Locked out MLB Players to Respond to Clubs' Plan

Negotiations to end the lockout in Major League Baseball will resume on Thursday.

Locked out MLB Players to Respond to Clubs' Plan

Wednesday's notification by the players' association to management indicated that it was ready to respond to last weekend 's offer MLB, which was received with coolness by the union.

Baseball's ninth and final work stoppage begins on Thursday. This is one day after Spring Training workouts were scheduled to begin.

Exhibition games are unlikely to start on February 26th as planned. The work stoppage will soon threaten opening day, March 31. An agreement must be reached by February 31st or March 1st to ensure a timely start.

The union received 16 documents from clubs totaling 130 pages. These covered all the key areas and included a mixture of old proposals and new offers. This was only the fifth session on core economics since the lockout began.

Owners and players are still at odds over luxury tax rates and thresholds. They differ on revenue sharing and how to respond to players' claims of time manipulation.

MLB stated that it is opposed to any increase or decrease in the eligibility for salary arbitration.

MLB proposed that the thresholds for luxury taxes be raised from $210 million lastyear to $214 million 2022 and 2023. They will then rise to $216 million 2024, $218 millions 2025, and $222 million 2026.

Players proposed a luxury-tax threshold of $245 million for this year. This would increase to $273 million by 2026.

MLB has also proposed raising the tax rate to 20% to 50% for teams that exceed the initial threshold. The second threshold is 32% to 75%, and the third threshold is 62.5% or 100%.

Teams are still asking for non-monetary sanctions, which the union considers too harsh.

MLB suggested that a team would lose a 2nd-round pick if it crosses the second threshold ($234m this year and next), rather than losing 10 slots. They would also forfeit a 1st-round selection if they cross the third threshold ($254m).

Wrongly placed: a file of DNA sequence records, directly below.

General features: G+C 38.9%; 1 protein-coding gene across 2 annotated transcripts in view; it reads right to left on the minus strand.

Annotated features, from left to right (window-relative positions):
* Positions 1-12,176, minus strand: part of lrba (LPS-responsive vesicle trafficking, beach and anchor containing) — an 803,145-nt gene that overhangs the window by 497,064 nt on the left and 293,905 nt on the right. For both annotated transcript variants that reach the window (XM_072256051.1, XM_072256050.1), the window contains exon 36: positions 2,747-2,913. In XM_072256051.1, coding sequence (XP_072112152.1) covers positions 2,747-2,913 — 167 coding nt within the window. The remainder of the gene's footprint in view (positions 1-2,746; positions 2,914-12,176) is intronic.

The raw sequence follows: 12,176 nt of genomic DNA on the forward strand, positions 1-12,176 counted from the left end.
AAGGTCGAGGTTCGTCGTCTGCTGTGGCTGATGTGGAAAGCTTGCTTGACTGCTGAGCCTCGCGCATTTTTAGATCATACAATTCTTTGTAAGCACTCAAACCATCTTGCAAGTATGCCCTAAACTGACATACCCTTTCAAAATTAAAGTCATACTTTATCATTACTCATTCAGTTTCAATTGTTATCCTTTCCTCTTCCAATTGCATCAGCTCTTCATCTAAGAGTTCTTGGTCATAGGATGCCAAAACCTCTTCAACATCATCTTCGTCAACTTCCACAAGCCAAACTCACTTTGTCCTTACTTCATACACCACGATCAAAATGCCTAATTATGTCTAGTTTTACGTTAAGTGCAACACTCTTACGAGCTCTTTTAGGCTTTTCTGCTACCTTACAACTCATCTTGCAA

Union members are concerned that teams might refuse to cross the threshold and penalize draft picks.

Clubs suggested that a team would lose a free agent and receive draft-pick compensation. This compensation would be based on revenue sharing status and whether the club has been above the threshold.

MLB suggested raising the minimum salary to $570,500 from $630,000, or a tiered minimum at $615,000 for first major leaguers. Players with less than one year of service would be eligible for $650,000, $725,000 for two years, and $650,000 for players with one. The latter proposal is an increase of $700,000. The minimum salary for players this year was $775,000, with the possibility of increasing to $875,000 in 2026.

MLB offered a $15 million pre-arbitration bonus pool. This was based on WAR, appearances in all-MLB teams and recognitions such as best position player and best pitcher. Under a structure clubs agreed to accept, the union now stands at $100 million.

MLB offered to give up to two draft picks, one amateur and one international, to address the allegations of service time manipulating. This was in response to six grievances filed by the union since 2015. The union is against an international draft.

MLB currently has three teams in the draft lottery. Players have eight. The MLB proposes expanding the playoffs from 10 to 14 teams, while the union offers 12.